When don’t you pay £10/month for £10/month broadband? We’ve introduced a new site convention to try to make things even clearer. I hope it’ll be obvious, even to those who haven’t read this, but I just wanted to note down exactly what the phrase ‘equiv’ means and when we’ll use it.
Deals, especially in the broadband and home phone area, have got more complex. We try to make it easier to compare by quoting prices by month. However this negates the fact that some would prefer to pay a little more for simplicity. To make it more clear we’re introducing the term ‘equiv’ (similar to when we introduced the difference between free and ‘free’).
When is it £10/mth?
If it says £10/mth that means you need to shell out £10/mth. Simple. If there’s a connection fee, we used to factor that into the monthly price, but now, unless we need to show a direct comparator we’ll simply phrase that as £10/mth, plus £25 connection.
When is it ‘equiv’ £10/mth?
There are three main scenarios…
- Comparing with connection fees: If we were comparing the £10/mth plus £25 connection fee above over a year’s contract deal with a straight £12/mth deal, we will factor in the connection fee by month making it ‘equiv’ £12.08/mth, ie, (£10 x 12 +£25)/12.
- When you pay a year upfront: Most big line rental providers now offer this, giving a discount for locking in your custom and them gaining cashflow. For example BT Line Rental Saver (see the Home Phones guide) currently costs £129 if you pay upfront for a year. So that’s ‘equiv’ £10.75/mth.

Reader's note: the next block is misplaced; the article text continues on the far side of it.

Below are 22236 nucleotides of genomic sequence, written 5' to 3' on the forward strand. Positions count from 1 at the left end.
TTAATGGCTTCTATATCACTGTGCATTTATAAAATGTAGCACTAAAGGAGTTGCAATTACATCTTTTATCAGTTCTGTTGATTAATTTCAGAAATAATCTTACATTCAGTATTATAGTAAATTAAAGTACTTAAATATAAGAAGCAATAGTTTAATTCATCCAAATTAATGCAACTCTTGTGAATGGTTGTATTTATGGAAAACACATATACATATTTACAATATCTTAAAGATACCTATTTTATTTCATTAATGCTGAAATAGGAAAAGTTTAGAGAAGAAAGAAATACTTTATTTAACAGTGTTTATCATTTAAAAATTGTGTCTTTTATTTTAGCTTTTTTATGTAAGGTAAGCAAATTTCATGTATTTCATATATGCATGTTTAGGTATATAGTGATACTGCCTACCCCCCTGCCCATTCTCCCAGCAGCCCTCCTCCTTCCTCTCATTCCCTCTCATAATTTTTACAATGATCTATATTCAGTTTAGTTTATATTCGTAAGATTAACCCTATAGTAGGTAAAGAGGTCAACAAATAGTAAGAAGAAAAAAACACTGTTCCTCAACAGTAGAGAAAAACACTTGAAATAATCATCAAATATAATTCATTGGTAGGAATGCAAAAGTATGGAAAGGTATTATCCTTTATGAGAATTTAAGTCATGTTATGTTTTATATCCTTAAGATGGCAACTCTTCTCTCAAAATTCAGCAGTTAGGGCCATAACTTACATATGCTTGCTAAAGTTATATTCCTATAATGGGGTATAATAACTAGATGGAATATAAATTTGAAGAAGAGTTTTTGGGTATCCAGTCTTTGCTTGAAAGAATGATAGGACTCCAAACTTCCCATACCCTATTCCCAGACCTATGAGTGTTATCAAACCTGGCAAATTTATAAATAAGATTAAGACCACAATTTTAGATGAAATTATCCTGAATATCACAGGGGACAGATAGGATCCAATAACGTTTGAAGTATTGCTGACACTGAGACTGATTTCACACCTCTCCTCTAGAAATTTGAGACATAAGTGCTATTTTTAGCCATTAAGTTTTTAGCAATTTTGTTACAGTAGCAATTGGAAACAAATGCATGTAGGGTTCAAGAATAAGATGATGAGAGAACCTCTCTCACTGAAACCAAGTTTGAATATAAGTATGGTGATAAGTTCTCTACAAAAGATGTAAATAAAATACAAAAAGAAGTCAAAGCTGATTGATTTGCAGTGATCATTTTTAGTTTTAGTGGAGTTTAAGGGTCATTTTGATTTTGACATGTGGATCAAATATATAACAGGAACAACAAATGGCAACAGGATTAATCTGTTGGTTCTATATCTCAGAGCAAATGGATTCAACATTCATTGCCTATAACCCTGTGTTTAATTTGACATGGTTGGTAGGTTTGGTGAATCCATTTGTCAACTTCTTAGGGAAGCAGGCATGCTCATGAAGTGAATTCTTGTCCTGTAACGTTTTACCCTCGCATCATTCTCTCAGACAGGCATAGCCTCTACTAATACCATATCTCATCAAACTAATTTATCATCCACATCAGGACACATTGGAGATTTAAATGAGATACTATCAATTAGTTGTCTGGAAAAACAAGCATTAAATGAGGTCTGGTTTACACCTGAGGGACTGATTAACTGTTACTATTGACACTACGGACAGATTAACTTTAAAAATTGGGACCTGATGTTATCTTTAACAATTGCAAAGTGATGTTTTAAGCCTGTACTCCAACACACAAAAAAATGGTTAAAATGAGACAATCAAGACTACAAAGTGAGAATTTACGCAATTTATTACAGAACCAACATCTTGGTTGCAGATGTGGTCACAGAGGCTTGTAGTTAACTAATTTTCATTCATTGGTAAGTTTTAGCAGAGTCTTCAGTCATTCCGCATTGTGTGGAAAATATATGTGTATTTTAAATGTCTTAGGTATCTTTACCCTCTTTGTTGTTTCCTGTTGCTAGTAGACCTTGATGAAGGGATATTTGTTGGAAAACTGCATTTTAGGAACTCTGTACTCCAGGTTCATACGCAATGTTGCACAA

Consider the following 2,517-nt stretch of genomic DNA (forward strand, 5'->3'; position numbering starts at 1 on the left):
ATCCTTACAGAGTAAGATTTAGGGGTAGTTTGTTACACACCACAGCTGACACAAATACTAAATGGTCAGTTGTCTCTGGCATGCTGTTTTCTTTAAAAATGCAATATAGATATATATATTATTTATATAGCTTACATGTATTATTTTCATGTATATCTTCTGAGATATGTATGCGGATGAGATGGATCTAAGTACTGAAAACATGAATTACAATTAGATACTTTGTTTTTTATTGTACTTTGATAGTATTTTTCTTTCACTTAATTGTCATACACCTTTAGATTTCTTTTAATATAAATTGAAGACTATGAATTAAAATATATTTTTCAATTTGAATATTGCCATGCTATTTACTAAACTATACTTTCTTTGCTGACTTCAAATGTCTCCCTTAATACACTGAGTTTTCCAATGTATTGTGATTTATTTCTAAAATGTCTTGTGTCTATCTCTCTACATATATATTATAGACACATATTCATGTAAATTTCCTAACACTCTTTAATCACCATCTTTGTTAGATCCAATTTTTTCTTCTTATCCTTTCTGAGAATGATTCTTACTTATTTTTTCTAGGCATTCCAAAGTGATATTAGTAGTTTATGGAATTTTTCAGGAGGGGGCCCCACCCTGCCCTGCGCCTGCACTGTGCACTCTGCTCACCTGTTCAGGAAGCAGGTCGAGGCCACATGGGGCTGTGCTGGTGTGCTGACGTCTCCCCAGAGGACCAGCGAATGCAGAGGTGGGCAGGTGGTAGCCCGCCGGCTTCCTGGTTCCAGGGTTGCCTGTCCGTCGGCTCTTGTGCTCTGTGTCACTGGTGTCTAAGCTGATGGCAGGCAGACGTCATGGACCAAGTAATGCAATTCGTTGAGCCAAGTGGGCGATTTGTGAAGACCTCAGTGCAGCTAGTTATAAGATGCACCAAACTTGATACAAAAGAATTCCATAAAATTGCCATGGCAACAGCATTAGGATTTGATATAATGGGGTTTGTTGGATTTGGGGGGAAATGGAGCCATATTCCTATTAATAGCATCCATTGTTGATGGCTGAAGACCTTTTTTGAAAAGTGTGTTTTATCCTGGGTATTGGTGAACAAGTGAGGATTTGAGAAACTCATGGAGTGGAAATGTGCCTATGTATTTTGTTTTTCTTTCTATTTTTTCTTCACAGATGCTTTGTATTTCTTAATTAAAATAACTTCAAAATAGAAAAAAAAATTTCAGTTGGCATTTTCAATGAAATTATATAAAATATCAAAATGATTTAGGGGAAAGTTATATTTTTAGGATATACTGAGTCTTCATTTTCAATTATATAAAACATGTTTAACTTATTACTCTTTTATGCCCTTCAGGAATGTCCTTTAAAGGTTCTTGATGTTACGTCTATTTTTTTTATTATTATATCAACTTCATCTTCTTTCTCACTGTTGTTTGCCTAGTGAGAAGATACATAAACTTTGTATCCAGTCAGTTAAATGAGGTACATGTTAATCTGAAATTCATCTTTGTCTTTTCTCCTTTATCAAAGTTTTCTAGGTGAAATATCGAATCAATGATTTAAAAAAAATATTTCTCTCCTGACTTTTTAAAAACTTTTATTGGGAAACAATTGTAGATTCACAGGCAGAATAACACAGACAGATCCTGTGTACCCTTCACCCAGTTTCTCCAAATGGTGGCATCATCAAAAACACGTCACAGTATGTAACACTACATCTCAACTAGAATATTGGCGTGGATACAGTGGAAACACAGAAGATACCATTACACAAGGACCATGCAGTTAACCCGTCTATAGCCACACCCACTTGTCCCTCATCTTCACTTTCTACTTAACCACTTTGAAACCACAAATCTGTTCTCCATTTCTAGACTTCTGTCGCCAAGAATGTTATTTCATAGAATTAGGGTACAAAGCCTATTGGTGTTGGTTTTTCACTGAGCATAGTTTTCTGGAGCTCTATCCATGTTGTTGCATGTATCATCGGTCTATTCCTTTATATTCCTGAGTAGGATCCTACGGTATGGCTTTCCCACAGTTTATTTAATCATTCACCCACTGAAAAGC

Complex deals: The best way to explain how complex things can get is with an example of a current deal. We will use the ‘equiv’ for comparison, though may also phrase it by the more appropriate annual cost if it makes more sense.
So, with "Plusnet broadband and line rental for ‘equiv’ £10.50/mth", you in fact pay Plusnet £114 upfront for a year’s line rental, then get its £6.49/mth calls and broadband package half price for 5mths, and you get £50 cashback 30 days after activation. Factor all that in, and it’s £126/yr, equivalent to £10.50/mth.
My hope is that even those who haven’t read this will realise ‘equiv’ £10/mth indicates it isn’t a direct £10/mth payment – it’s there for easy comparison.
If we do use it in headlines, where there’s space we’ll try to explain it afterwards too. Without that, if people then click to a product provider’s page, they tend to get confused as they phrase the pricing differently to us.
Do let me know what you think.